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Thermodynamics: entropy

  1. Nov 2, 2007 #1
    1. The problem statement, all variables and given/known data

    Heat leaks out of a house at the rate of [tex]2.5\times{10^4} \frac{kcal}{h}[/tex]. The temperature inside the house is 21°C and the temperature outside the house is -5°C. At what rate does this process produce entropy.


    2. Relevant equations

    [tex]S(A)-S(A_0)=-\frac{\Delta{Q}}{T_1}+\frac{\Delta{Q}}{T_2}=\Delta{Q}\times{(\frac{1}{T_2}-\frac{1}{T_1})}[/tex]


    3. The attempt at a solution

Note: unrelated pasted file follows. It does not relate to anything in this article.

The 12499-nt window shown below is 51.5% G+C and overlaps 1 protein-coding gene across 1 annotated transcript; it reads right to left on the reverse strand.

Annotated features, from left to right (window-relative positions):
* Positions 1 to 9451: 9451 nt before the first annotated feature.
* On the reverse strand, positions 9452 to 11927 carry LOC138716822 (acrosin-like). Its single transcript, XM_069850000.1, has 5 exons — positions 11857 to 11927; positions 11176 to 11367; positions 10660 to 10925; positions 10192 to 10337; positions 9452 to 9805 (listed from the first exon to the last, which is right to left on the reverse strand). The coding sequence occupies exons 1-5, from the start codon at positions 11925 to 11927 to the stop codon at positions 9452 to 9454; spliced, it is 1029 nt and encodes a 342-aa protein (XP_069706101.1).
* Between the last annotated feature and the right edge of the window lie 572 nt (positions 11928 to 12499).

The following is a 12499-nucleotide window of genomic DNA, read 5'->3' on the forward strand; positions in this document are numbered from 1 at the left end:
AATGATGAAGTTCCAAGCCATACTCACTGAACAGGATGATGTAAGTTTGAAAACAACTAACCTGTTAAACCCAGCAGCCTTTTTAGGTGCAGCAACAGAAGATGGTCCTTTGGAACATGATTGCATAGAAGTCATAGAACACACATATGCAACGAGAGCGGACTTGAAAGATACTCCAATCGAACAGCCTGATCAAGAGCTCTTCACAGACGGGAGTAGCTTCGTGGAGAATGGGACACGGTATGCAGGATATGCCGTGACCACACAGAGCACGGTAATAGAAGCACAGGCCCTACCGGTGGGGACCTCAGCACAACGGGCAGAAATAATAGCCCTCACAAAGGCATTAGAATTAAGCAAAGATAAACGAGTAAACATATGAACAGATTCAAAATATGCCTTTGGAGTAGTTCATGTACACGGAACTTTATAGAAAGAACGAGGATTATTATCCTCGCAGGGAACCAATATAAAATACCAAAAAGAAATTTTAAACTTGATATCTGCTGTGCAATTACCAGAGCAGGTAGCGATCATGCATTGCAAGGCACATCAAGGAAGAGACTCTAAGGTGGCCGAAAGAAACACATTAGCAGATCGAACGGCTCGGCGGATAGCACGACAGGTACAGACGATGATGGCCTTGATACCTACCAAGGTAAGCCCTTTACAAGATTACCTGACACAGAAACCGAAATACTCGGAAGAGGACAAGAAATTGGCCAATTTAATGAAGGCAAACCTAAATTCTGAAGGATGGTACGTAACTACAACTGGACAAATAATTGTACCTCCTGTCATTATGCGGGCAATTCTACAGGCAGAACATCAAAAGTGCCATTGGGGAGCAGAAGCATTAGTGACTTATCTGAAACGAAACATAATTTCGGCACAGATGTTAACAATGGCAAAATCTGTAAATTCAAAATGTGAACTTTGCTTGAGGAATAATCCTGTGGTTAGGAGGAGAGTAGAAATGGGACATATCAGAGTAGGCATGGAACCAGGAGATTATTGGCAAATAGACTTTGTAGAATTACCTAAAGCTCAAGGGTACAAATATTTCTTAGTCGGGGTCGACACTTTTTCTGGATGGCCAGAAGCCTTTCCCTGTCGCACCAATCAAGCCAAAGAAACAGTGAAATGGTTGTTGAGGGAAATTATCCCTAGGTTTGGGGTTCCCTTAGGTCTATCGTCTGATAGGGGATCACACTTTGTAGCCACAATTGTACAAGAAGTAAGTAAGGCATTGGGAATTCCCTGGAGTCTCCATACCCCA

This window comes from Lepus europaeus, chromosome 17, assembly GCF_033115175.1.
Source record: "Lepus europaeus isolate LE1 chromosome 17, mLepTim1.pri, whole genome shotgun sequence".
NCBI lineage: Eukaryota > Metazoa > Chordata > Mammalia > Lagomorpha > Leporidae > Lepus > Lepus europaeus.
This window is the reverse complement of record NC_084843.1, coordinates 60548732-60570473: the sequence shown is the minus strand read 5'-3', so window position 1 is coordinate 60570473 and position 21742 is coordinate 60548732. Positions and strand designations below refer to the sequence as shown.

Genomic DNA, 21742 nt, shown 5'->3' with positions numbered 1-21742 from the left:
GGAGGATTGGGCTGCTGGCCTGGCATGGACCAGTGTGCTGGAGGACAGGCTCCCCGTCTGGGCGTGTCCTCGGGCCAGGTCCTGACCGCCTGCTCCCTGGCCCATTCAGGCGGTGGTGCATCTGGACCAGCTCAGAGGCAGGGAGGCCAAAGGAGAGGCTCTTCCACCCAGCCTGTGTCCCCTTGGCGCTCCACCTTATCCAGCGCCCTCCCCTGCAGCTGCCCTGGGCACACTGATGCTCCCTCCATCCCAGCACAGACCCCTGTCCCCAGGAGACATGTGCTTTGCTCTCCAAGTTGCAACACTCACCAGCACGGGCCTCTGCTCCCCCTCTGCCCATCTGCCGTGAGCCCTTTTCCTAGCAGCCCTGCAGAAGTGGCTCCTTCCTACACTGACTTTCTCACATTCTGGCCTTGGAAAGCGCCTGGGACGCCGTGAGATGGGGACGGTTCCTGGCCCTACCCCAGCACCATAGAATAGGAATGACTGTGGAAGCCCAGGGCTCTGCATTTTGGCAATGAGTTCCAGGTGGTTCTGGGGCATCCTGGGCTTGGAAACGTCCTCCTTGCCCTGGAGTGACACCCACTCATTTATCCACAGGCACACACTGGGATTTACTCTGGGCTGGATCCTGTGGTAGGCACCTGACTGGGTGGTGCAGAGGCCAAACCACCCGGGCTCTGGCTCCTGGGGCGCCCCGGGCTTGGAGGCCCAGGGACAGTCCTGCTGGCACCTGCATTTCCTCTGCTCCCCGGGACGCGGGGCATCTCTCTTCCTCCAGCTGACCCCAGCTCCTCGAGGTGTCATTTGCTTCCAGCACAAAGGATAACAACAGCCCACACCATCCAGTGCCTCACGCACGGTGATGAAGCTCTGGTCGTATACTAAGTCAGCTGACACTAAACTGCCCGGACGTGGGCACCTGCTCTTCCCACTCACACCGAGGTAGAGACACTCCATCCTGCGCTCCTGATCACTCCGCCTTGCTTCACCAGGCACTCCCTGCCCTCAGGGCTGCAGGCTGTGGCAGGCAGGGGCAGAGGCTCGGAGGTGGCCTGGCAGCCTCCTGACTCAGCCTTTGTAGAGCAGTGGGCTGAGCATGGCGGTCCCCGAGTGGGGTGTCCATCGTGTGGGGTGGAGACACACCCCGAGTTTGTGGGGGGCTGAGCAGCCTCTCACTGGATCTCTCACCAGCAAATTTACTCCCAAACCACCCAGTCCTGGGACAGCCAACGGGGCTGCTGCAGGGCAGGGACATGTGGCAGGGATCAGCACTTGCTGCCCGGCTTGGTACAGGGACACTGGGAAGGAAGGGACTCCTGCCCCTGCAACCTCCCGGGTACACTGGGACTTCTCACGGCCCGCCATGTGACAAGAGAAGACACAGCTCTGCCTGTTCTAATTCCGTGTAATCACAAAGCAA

Heat flows from the high temp res to the low temp res at a rate of [tex]2.5\times{10^4} \frac{kcal}{h} = 6944.4 \frac{cal}{s} = \Delta{Q}[/tex].

    [tex]T_1=21°C=294.15K[/tex]
    [tex]T_1=-5°C=268.15K[/tex]

    Plugging and chugging I get: [tex]2.29 \frac{cal}{K\times{s}}[/tex], which is wrong.

    The answer in the back of the book is [tex]8.2\times{10^3}\frac{cal}{K\times{s}}[/tex].
     
  2. jcsd
  3. Nov 3, 2007 #2

    hage567

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    Homework Helper

    If you leave your answer in cal/(K x h), you get the book's answer. Maybe they made a mistake?
     
  4. Nov 4, 2007 #3
    Now I feel stupid for overlooking a such a trivial detail as unit conversions.
     
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